Monday, February 23, 2015

Rolling Shutter + Moving Things = WICKED

There is a point in every blog's life where the audience and niche becomes set in stone, a point which this blog seems to be quite far from reaching. Do I go through the proof of Hölder's Inequality with informal language and cute pictures? Or, instead, simple mental math tricks that everyone alive should know? A smattering of recent interdisciplinary papers I have opinions on, or stories of working with high school and middle school tutees? Macros in $\LaTeX$? Householder reflectors? That time I found out biologists use "units" to refer to a different quantity for every substance?

So here we fall back on the old "what is Peter up to" shebang, which is never not funny. I feel truly blessed to have a partner who spends hours looking at fluid dynamics in bubble solution and can spell his initials in a 9x9 puzzle cube. The fields he finds interesting (look at all the things prime numbers can do! pretty pictures!) are also more accessible to laypeople than the fields I find interesting (okay, now memorize definitions for 2 years! in two more years you will be able to appreciate distributional calculus!). Maybe that's why there are so few famous analysts.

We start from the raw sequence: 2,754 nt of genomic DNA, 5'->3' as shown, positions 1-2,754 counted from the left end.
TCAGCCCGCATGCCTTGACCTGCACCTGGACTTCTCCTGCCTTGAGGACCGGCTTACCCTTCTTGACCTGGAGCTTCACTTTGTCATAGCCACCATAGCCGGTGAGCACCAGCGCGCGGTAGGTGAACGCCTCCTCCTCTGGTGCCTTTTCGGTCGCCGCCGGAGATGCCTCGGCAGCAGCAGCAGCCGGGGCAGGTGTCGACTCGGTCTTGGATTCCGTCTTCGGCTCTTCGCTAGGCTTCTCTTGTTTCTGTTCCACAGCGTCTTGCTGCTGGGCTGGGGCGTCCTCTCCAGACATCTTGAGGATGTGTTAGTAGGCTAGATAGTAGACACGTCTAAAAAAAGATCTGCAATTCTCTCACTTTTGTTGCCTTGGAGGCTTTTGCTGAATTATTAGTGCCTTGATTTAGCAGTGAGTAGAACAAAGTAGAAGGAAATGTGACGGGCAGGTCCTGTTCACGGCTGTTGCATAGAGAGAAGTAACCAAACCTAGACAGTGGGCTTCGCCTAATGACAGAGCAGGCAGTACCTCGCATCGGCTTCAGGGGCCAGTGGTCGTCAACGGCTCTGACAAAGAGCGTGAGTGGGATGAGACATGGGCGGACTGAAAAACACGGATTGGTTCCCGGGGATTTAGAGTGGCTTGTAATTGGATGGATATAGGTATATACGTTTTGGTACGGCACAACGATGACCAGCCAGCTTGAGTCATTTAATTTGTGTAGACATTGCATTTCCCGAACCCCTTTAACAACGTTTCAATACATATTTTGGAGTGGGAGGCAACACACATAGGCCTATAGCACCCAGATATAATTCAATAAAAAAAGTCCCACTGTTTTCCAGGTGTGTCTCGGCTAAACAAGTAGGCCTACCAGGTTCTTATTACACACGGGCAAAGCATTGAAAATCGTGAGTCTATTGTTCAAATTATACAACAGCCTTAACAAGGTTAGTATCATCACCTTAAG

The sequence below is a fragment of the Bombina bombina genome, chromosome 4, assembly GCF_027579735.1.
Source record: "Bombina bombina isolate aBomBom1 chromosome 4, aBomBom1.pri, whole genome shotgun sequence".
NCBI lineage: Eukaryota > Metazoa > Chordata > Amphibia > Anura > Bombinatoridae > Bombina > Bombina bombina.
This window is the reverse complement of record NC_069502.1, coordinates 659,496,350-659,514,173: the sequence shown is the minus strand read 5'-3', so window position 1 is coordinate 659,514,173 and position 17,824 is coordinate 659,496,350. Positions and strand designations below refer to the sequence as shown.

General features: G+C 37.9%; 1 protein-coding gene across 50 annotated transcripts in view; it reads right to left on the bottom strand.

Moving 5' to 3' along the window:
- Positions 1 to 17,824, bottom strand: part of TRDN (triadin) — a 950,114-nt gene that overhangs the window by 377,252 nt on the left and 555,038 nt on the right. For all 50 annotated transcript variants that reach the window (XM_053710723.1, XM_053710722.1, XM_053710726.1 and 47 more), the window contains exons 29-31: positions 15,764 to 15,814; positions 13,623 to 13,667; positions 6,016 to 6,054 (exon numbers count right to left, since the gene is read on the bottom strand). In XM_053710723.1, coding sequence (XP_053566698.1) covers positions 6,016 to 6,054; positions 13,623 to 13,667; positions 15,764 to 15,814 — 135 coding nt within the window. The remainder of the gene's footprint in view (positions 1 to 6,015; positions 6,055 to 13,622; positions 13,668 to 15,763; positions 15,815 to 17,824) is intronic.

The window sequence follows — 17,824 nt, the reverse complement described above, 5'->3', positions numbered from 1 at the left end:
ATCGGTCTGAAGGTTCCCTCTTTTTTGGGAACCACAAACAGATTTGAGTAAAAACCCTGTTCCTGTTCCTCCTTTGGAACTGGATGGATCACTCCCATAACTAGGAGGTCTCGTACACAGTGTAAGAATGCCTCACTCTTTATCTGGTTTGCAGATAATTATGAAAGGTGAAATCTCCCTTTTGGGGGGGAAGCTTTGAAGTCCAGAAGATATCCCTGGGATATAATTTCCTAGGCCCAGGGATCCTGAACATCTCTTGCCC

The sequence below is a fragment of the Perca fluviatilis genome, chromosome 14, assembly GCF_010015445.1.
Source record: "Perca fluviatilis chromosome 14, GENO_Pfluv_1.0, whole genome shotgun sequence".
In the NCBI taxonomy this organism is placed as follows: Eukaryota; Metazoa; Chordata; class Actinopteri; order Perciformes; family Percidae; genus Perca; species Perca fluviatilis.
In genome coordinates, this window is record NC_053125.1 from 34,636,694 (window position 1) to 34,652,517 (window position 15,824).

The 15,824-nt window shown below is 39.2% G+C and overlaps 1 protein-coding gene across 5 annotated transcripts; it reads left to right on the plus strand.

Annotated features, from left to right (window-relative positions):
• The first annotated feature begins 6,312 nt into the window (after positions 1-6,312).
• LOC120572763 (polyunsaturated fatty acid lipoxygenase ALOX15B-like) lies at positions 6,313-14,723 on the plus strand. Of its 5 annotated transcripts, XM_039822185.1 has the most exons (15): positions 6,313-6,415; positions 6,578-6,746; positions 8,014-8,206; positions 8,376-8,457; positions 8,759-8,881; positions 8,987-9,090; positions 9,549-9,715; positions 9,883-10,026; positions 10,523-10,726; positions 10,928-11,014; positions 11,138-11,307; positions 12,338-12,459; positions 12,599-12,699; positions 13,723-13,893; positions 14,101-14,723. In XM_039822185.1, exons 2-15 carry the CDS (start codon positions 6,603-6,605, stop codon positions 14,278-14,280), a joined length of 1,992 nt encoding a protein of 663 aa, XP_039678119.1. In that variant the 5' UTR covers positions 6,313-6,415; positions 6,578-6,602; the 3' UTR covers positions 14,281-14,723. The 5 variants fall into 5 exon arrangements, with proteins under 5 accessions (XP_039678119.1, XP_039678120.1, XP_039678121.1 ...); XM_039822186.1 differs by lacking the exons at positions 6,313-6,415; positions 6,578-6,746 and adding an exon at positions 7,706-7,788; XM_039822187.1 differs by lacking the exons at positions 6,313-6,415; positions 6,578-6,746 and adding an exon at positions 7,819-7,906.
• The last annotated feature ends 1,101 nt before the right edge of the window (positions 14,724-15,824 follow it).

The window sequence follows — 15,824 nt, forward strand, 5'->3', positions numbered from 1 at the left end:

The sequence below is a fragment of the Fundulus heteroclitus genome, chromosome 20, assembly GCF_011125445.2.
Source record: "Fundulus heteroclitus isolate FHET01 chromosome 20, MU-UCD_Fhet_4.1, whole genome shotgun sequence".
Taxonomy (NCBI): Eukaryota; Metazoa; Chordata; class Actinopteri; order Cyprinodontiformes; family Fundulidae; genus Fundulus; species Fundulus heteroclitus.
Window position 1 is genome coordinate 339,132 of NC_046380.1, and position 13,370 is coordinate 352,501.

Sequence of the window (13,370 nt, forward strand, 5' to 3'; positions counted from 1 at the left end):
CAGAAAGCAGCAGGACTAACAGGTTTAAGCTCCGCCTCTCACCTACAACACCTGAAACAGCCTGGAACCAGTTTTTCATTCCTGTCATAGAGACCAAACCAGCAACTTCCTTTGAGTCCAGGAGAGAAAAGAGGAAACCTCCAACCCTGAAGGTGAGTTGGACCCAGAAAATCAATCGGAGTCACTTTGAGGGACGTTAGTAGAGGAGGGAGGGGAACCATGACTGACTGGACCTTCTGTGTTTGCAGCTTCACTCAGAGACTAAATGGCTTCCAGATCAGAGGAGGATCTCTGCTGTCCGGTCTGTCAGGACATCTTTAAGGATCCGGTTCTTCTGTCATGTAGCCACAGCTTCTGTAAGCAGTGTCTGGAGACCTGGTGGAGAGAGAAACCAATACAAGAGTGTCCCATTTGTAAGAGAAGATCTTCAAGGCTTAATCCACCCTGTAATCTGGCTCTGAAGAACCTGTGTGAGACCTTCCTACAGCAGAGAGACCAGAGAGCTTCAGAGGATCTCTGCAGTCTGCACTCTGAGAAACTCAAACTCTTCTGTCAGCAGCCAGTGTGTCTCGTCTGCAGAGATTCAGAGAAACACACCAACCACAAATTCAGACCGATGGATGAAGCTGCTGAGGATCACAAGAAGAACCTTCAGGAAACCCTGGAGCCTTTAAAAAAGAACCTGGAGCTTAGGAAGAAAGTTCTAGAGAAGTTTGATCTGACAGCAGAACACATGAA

The biggest fight we ever had was over his finitism. He tried to convince me it was silly to model reality using irrational numbers that can't be described using a finite amount of information; I sat on the bed sobbing because the axiomatic structure he was proposing didn't have a clear measure, and so how do sets get mass, and HOW DOES INTEGRATION WORK IN YOUR CRAZY WORLD? DON'T YOU CARE ABOUT THEORETICAL JUSTIFICATION? HUH?!

Pictures, right? Everyone likes pictures?

Some background: this particular incident occurred when Peter discovered his cellphone camera took pictures by storing data from the top down, so that the photos were separated into horizontal lines that were actually taken at different times. (Wikipedia assures me this is called rolling shutter.) Usually, this doesn't make a difference---unless if one were to take pictures of something spinning or vibrating really fast.

So of course that's what he did for a whole week.

Here's what his mom's spinning flamingo looks like in real life:

... but with a rolling shutter, it's a curved monstrosity... 

An ordinary fan looks like it has vertical blades:

Bouncing balls show deformity:

And, for our personal favorite, filming a cello gives a visualization of the old $u_tt = c^2\nabla^2u$:

All things considered, it wasn't a bad way to spend a week.

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